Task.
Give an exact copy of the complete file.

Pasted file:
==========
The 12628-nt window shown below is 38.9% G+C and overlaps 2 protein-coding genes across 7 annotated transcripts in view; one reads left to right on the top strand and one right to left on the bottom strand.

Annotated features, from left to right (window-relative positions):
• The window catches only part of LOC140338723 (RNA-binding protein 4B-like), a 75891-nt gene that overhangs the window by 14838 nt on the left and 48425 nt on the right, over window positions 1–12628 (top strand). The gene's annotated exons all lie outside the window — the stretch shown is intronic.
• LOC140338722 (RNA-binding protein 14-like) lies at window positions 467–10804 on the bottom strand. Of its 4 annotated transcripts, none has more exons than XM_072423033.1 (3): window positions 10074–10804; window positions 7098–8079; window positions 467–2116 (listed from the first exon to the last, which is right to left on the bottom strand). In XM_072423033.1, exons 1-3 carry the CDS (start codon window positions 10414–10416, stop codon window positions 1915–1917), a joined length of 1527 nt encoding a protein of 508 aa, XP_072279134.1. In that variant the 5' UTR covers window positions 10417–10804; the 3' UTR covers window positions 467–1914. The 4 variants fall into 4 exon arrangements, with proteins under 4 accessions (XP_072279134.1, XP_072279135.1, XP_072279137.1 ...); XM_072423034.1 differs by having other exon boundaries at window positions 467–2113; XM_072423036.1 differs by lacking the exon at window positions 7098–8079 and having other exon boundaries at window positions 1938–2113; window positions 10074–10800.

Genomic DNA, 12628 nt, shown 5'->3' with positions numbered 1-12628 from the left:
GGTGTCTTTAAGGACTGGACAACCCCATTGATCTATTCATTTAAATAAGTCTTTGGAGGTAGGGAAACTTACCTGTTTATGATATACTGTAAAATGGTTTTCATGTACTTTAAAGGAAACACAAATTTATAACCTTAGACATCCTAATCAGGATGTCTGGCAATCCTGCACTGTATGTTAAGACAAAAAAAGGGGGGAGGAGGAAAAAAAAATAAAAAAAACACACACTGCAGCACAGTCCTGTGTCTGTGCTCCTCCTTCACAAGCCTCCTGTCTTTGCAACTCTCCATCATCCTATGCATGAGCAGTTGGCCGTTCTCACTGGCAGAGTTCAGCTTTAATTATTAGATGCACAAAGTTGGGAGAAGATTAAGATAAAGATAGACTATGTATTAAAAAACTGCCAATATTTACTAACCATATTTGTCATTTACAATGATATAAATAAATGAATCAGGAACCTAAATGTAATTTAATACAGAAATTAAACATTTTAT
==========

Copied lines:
The 12628-nt window shown below is 38.9% G+C and overlaps 2 protein-coding genes across 7 annotated transcripts in view; one reads left to right on the top strand and one right to left on the bottom strand.

Annotated features, from left to right (window-relative positions):
• The window catches only part of LOC140338723 (RNA-binding protein 4B-like), a 75891-nt gene that overhangs the window by 14838 nt on the left and 48425 nt on the right, over window positions 1–12628 (top strand). The gene's annotated exons all lie outside the window — the stretch shown is intronic.
• LOC140338722 (RNA-binding protein 14-like) lies at window positions 467–10804 on the bottom strand. Of its 4 annotated transcripts, none has more exons than XM_072423033.1 (3): window positions 10074–10804; window positions 7098–8079; window positions 467–2116 (listed from the first exon to the last, which is right to left on the bottom strand). In XM_072423033.1, exons 1-3 carry the CDS (start codon window positions 10414–10416, stop codon window positions 1915–1917), a joined length of 1527 nt encoding a protein of 508 aa, XP_072279134.1. In that variant the 5' UTR covers window positions 10417–10804; the 3' UTR covers window positions 467–1914. The 4 variants fall into 4 exon arrangements, with proteins under 4 accessions (XP_072279134.1, XP_072279135.1, XP_072279137.1 ...); XM_072423034.1 differs by having other exon boundaries at window positions 467–2113; XM_072423036.1 differs by lacking the exon at window positions 7098–8079 and having other exon boundaries at window positions 1938–2113; window positions 10074–10800.

Genomic DNA, 12628 nt, shown 5'->3' with positions numbered 1-12628 from the left:
GGTGTCTTTAAGGACTGGACAACCCCATTGATCTATTCATTTAAATAAGTCTTTGGAGGTAGGGAAACTTACCTGTTTATGATATACTGTAAAATGGTTTTCATGTACTTTAAAGGAAACACAAATTTATAACCTTAGACATCCTAATCAGGATGTCTGGCAATCCTGCACTGTATGTTAAGACAAAAAAAGGGGGGAGGAGGAAAAAAAAATAAAAAAAACACACACTGCAGCACAGTCCTGTGTCTGTGCTCCTCCTTCACAAGCCTCCTGTCTTTGCAACTCTCCATCATCCTATGCATGAGCAGTTGGCCGTTCTCACTGGCAGAGTTCAGCTTTAATTATTAGATGCACAAAGTTGGGAGAAGATTAAGATAAAGATAGACTATGTATTAAAAAACTGCCAATATTTACTAACCATATTTGTCATTTACAATGATATAAATAAATGAATCAGGAACCTAAATGTAATTTAATACAGAAATTAAACATTTTAT